Many production assistants nowadays have a degree or HND in a subject such as media studies, but good IT skills, and experience and contacts in broadcasting, are more important than educational qualifications.
You could build up useful experience by getting involved in community or hospital radio or student films and projects.
The BBC offers taster days and work placements (for those aged 18+) at certain times of the year. You can get more information and register online through the BBC Website.
A driving licence may be required.
There are a few vacancies in television: national, regional, cable and satellite. Most jobs are in the South East of England, but there are sometimes jobs in Scottish cities. Entry is very competitive.
able to work under pressure to meet tight deadlines
good at communicating
resourceful and resilient
confident and assertive.
You should have:
a genuine interest in the television or film business
attention to detail
energy and stamina
good problem solving skills
good admin and IT skills.
Training is mainly on the job.
ScreenSkills provide lists of relevant courses on their website.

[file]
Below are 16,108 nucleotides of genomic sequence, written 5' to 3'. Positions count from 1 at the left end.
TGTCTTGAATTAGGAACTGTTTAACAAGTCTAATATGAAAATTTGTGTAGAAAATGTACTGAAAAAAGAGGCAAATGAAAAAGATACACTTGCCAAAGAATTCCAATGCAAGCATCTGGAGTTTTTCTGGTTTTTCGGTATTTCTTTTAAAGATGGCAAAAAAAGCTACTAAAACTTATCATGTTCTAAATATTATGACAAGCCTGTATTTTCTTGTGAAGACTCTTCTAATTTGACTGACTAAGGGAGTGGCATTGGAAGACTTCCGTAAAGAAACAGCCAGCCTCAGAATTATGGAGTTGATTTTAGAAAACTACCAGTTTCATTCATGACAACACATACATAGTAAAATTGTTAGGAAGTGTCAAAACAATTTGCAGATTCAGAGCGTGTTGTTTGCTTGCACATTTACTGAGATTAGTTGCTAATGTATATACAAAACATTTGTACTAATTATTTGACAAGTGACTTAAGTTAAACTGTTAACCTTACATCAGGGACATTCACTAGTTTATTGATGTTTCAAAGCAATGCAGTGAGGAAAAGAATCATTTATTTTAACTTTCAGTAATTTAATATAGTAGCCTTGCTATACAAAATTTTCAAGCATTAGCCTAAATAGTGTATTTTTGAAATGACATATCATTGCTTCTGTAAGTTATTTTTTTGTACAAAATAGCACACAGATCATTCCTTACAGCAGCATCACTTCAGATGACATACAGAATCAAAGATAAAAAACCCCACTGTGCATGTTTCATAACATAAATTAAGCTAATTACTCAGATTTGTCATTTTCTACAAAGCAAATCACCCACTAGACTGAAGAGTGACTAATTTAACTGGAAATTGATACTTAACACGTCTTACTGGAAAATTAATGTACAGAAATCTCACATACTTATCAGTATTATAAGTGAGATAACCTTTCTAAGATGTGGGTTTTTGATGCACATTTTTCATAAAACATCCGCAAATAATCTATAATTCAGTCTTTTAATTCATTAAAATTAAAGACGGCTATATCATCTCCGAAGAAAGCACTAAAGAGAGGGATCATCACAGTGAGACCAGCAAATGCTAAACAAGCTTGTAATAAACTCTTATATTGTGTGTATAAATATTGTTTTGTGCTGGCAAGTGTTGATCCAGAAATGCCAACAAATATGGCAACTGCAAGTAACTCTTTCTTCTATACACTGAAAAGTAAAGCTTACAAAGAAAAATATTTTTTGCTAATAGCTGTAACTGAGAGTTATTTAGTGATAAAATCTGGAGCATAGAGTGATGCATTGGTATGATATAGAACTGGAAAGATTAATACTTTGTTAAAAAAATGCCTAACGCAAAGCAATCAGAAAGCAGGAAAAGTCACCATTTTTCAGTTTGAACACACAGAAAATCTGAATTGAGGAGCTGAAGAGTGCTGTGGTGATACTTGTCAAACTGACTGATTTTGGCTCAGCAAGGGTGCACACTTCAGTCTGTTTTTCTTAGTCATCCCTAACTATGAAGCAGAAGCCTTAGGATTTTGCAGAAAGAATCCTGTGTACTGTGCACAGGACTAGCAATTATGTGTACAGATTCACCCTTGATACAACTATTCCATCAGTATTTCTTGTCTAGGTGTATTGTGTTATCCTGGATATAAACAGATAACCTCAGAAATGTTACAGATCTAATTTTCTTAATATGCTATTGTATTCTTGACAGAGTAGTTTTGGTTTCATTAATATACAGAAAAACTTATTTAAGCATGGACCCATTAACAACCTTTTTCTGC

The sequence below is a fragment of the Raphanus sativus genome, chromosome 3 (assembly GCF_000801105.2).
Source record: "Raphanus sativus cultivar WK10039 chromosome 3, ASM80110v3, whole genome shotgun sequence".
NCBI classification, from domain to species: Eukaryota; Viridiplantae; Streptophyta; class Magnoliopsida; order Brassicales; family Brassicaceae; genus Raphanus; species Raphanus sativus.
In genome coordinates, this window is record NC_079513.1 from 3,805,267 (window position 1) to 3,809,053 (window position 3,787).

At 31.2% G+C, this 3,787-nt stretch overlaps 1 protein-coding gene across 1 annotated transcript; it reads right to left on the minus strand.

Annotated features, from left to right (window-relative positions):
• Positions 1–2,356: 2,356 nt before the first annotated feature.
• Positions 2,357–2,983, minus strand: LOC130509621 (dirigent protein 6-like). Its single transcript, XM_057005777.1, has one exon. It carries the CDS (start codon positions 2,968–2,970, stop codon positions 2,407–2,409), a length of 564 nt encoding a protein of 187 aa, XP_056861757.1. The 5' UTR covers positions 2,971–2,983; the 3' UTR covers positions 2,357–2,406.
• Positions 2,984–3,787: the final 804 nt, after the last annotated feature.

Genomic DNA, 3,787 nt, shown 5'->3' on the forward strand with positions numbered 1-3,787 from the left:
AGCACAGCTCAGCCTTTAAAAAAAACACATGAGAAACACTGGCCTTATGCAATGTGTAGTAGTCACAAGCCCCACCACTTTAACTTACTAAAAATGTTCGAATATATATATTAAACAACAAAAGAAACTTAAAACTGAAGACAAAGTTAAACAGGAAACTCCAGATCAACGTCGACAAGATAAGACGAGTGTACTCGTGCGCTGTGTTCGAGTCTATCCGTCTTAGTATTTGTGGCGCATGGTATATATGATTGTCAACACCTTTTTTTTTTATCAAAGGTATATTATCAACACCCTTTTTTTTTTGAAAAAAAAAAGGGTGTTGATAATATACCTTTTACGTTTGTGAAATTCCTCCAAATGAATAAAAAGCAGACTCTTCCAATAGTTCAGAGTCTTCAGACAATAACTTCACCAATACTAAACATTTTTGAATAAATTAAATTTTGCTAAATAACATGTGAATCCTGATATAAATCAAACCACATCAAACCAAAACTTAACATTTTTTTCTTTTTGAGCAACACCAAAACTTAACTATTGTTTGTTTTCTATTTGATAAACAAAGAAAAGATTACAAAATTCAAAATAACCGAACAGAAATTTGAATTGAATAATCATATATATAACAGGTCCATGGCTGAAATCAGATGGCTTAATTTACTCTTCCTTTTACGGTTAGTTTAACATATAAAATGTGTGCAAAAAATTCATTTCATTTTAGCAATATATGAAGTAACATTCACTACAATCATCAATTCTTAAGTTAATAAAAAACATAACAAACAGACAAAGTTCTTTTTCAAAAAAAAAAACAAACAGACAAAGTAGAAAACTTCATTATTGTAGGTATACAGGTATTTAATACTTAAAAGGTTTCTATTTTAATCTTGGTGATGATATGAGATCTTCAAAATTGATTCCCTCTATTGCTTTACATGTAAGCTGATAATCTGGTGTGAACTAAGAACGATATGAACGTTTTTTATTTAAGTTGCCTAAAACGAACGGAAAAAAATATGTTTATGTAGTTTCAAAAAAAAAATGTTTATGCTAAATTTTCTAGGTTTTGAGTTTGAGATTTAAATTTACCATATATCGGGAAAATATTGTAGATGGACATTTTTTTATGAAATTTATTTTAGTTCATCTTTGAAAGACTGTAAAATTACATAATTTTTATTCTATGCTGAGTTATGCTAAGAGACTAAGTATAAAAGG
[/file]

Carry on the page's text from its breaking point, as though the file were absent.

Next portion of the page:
The BBC offers a 12-month Production Trainee Scheme. If you get a place, you work on four different placements on programmes across the UK. See the BBC Careers website for details. Check the websites of other television companies for similar schemes.
Channel 4 offer a 14-month Production Apprenticeship. See their 4Talent website for details.
The BBC Academy also have several courses on their site which may be relevant.
The National Film and Television School website also lists courses which may be appropriate.
You usually start in local news and current affairs programmes and go on to more expensive ones like dramas.
In big organisations you can seek promotion to senior PA, production co-ordinator or production manager.
You can also become a floor manager, vision mixer, researcher, or producer.
The number of job opportunities in broadcasting involving community languages, including Gaelic, Urdu and Punjabi, is increasing.
As well as applying for advertised jobs you can always use your networking skills and contact companies direct.
If you are aged 18 or over you may be interested in The Network. The Network is held each year alongside the TV Festival in Edinburgh. If selected you would attend for four free days of masterclasses and workshops which will provide you with the skills, knowledge and contacts to start a career in TV. You can usually apply in early spring.
Trainee Finder is ScreenSkills flagship new entrant programme which offers paid work placements across a range of roles in film and TV. Applications are currently closed for the 2024-25 programme. Recruitment will usually begin around September of the year before placement. Find out more and apply online by visiting the Film Trainee Finder website.